- The Washington Times - Tuesday, October 24, 2006

BALTIMORE — It is a fast and sneaky handoff: A drug dealer looks both ways, reaches into a knapsack and passes something under his leg to a man sitting next to him on stairs along a city sidewalk.

The Baltimore City Police Department captures it all on video, zooming in on the men through a surveillance camera mounted on a streetlight pole.

The employee monitoring the sale calls an officer on the beat, who arrests Melvin Scott after finding cocaine in his bag.

Scott initially denied owning the bag, but he pleaded guilty last month and received a six-month sentence for attempting to distribute cocaine.

Arrests such as his have helped generate interest in other cities about the surveillance system because it can give police a better view of illegal activity in troubled neighborhoods through live monitoring.

“Because of the camera, we can actually show that was his possession,” Lucy McKeldin, a retired officer now monitoring a camera, said about Scott’s bag, which held 17 vials of cocaine.

The surveillance system consists of about 300 cameras, with an additional 100 planned. There are about 80 portable cameras with an internal hard drive that stores digital video for up to five days.

There also are about 220 fixed closed-circuit cameras that routinely sweep areas and can be controlled manually by an operator in a police station.

Other police departments have been impressed by how Baltimore put its first 55 cameras in place 18 months ago and has not faced a lawsuit.

The District is among those using such cameras. City officials have installed about 50 since the summer, in part to curb a sharp increase in crime that began in the spring.

Baltimore started using the cameras in May 2005. Police say crime is down about 15 percent in neighborhoods with cameras.

But critics point out that many cases involving the cameras have been dropped.

Baltimore State’s Attorney Patricia C. Jessamy has acknowledged that the quality of the images is less than perfect.

She also said that many of the arrests resulting from cameras are for minor crimes and small drug trades. For the most part, the cameras haven’t been helpful in cases of violent crime, she said.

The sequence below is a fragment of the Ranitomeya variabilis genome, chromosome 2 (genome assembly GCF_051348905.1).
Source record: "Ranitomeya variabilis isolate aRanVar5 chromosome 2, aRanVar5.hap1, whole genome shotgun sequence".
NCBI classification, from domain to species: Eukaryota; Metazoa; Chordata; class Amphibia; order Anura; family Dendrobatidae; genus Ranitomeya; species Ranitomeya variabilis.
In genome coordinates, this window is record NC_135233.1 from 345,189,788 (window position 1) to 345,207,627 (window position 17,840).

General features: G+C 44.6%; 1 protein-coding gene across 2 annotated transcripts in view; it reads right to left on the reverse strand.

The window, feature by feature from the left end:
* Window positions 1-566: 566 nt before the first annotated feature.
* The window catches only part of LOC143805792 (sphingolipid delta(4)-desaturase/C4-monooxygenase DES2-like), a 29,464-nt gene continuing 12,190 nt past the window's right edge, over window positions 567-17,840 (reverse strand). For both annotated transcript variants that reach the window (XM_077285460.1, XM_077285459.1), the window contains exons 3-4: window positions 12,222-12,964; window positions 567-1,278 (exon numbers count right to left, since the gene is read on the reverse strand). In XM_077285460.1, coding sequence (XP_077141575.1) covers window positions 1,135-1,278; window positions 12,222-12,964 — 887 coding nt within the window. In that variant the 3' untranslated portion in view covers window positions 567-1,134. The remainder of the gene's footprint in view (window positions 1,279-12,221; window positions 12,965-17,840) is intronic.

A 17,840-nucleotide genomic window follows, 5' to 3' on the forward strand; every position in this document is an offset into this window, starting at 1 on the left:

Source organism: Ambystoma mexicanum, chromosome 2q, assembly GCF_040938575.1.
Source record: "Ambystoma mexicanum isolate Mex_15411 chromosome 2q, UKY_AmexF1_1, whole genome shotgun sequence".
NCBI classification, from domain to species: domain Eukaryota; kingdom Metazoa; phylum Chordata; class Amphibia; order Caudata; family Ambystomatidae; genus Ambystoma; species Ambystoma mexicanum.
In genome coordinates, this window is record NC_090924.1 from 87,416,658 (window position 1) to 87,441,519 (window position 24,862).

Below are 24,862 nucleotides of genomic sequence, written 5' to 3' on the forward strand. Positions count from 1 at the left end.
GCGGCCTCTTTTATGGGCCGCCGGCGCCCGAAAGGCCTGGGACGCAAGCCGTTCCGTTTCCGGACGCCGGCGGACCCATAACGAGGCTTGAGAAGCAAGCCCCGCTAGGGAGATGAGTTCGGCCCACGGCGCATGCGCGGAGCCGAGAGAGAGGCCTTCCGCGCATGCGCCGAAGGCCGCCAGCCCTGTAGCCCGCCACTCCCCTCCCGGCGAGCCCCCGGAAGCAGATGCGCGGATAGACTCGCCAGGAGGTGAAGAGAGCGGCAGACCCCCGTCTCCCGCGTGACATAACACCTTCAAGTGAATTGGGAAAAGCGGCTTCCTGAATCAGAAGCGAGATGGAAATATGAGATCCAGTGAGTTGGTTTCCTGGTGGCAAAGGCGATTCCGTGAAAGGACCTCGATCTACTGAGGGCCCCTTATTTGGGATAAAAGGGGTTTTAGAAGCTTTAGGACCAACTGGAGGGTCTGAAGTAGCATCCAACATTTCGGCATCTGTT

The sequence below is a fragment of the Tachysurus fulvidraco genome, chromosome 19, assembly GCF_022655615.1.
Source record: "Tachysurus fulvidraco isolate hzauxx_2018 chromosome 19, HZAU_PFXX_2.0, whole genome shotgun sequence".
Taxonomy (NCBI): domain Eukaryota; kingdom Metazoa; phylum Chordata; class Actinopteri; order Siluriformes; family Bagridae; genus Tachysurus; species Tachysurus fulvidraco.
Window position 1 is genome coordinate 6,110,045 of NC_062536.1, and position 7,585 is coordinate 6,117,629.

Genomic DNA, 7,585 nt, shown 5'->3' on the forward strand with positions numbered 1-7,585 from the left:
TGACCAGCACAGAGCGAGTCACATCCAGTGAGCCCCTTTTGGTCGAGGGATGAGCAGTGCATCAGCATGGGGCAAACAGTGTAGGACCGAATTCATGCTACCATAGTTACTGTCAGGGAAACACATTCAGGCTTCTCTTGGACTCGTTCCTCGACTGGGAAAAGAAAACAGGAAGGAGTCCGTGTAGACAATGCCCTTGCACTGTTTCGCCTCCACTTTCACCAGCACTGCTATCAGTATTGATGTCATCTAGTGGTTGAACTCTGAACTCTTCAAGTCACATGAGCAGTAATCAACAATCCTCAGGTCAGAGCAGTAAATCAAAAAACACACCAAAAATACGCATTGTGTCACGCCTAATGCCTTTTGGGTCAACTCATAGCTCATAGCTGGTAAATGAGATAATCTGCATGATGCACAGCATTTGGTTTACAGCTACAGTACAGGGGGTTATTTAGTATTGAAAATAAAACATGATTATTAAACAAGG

Marc Rotenberg, executive director of the Electronic Privacy Information Center in the District, said such criticism indicates that many questions remain about the cameras’ effectiveness.

From December to July, about 40 percent of 600 charges in Baltimore resulting from cameras had to be dismissed, the state’s attorney’s office said, many because of insufficient evidence stemming from poor image quality and a lack of physical evidence.

Problems arise when cameras run automatically without a person to focus in on a crime, and the video captures only a fragment of what happened, Miss Jessamy said.

Even with good video, Miss Jessamy said, police still need physical evidence.

Still, Baltimore’s system is getting attention.

Philadelphia officials came to observe the program, and voters there recently approved a referendum to use cameras.

Officials from Charlotte, N.C.; Denver; New York; Tampa, Fla., and other cities also have visited, said Kristen Mahoney, who heads the Baltimore police’s technical services division.

Miss Mahoney said privacy lawsuits have been nonexistent largely because residents in the drug-scarred areas are tired of the crime that has plagued them for decades.

The first 300 cameras cost about $8 million, with about $2 million coming from federal homeland security grants for cameras that monitor downtown infrastructure for terrorism activity. A large portion of the other costs has come from assets seized from drug dealers. The additional cameras will cost about $3 million.


Copyright © 2018 The Washington Times, LLC. Click here for reprint permission.

The Washington Times Comment Policy

The Washington Times welcomes your comments on Spot.im, our third-party provider. Please read our Comment Policy before commenting.

 

Click to Read More and View Comments

Click to Hide